- They try to solve the problem intelligently
- And fail
- They try to solve the problem again
- And succeed (or fail tragically)
Sometimes real-world stories don’t quite fit into this structure, but the point is to emphasize the problems that your characters (whether they’re a person, an organization, or even a thing) face, how they struggle with them, and how and why they succeed or fail.
It takes some experience and tinkering to decide whether your question is best answered with a list, a guide, or a story, and often the best content will use some combination of all three.
4. Copy-Editing Tricks
There’s no real order to the editing process. The main idea is to give your content some space for a day or so, come back to it, and pump it up to create a more engaging experience. Use tricks like these:
- Make sure the first sentence captures the reader’s attention
- Use the active voice. This means your sentence starts with the noun that’s responsible for the verb. “The cat jumped over the moon,” is more engaging than “The moon was jumped over by the cat.” Avoid using “is,” “was,” and “are” too often.
- When you speak directly to the reader, start with the verb right away most of the time. For example, in a guide: “Pick up your tools,” sounds better than “You will next pick up your tools.”
- Read your sentences out loud and fix them if they sound awkward.
- Change sentences that use uncommon words, run for too long, or sound too formal (depending on your niche).
- Break apart large paragraphs.
- Delete sentences that don’t add value.
- Read the whole thing once from beginning to end without focusing on grammar or phrasing. Focus on flow, tone, atmosphere, and how things fit together instead.
- Clarify complicated subjects that could be confusing to your target audience.
- On a related note, you should also make the post easier to read by including some images (with credit to the artist).
5. Promote Your Content
Virality and promotion is another subject that deserves a guide of its own, and it’s closely related to the relationship building process, but these tricks can help you reach a wide audience:
- Write a title posing an intriguing question that users have to fight to ignore, or a statement that’s so surprising readers just have to read it to learn more.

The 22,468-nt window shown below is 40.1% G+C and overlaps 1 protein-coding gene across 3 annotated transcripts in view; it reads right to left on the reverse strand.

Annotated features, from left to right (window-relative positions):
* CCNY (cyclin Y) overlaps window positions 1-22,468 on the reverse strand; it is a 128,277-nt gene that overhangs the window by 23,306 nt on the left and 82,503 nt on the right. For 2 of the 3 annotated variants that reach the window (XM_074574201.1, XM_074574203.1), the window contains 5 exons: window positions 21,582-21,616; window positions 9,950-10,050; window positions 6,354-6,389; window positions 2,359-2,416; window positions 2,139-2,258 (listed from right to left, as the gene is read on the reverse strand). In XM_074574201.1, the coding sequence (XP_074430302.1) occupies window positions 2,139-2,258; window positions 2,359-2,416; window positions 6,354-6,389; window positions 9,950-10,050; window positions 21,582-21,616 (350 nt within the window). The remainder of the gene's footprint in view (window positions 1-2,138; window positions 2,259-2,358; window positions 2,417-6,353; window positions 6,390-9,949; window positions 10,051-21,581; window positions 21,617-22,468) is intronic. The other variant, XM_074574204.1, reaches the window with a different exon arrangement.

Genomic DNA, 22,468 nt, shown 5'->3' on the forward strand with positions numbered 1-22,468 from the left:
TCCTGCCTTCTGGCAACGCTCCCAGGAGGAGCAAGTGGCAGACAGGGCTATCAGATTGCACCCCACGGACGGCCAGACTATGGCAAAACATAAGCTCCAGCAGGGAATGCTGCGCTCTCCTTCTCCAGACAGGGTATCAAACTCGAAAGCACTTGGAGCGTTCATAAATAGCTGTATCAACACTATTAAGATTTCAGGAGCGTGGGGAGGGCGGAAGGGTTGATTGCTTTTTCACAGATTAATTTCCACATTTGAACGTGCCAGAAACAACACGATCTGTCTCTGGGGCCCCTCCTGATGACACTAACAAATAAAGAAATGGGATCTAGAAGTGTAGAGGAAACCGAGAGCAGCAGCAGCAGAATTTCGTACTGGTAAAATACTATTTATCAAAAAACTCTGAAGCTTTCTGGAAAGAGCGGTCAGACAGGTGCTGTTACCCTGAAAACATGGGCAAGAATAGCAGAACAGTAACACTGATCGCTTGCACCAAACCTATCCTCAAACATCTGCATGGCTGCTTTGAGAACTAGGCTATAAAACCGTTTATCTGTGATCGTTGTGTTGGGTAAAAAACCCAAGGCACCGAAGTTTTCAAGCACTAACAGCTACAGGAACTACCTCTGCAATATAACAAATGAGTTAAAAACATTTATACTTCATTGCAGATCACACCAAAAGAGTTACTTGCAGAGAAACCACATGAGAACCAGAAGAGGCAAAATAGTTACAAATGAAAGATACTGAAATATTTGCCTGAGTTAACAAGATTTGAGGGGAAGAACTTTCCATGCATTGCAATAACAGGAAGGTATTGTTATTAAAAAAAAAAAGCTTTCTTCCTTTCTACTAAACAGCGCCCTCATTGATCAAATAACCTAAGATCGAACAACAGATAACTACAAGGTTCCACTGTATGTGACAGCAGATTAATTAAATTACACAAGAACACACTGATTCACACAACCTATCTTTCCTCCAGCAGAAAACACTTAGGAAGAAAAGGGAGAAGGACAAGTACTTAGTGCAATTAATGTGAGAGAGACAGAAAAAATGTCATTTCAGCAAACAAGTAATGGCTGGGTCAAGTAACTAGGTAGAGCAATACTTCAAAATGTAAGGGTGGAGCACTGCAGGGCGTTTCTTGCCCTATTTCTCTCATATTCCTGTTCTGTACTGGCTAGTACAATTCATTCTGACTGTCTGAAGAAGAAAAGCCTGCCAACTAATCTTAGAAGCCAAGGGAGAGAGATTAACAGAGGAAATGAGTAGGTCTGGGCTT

- Post your content, or a link to your content, on a hub where your target audience hangs out. It could be an internet forum, a popular site that accepts guest posts, or a social networking group (preferably all three). Get your content visible in as many high profile places as possible.
- Contact your network of influencers and let them know about the content. Ask what they think and, if they like it, could they pass it along?
- As we’ve mentioned previously, involve as many influencers in the content production process as possible, and they’re more likely to pass it along. Mention influencers in the content, even if they weren’t directly involved, and they will also be more likely to share it.
- Consider posting a link in Reddit, but only if you use it frequently to post material other than your own, and only if it would be relevant to a popular subreddit.
- Use StumbleUpon Paid Discovery to drive traffic. The engagement level is lower than other channels, but at $50 for 1,000 visits, no other platform sends more visits at a lower price. If enough people thumb up your post, StumbleUpon’s algorithm will take over and send organic visits. Be sure to target the right topics.
- Buy Facebook ads and promoted tweets. This allows you to buy traffic from the sources that are most likely to share your material. Remember, the goal here should always be to grab shared traffic on top of the paid traffic. If you aren’t seeing social sharing activity, something is wrong.
- Ask interesting questions
- Research your topic, your audience, and your network of influence
- Answer your questions with interesting lists, guides, and stories
- Edit your content to make it pop
- Promote your content on your industry’s most popular platforms and through your network of influencers
Use these five elements to dominate your competitors with content marketing: the leanest way to win the web.
Have anything to add? Let’s keep this discussion going in the comments, and pass this along if you appreciate the advice. Thanks for reading!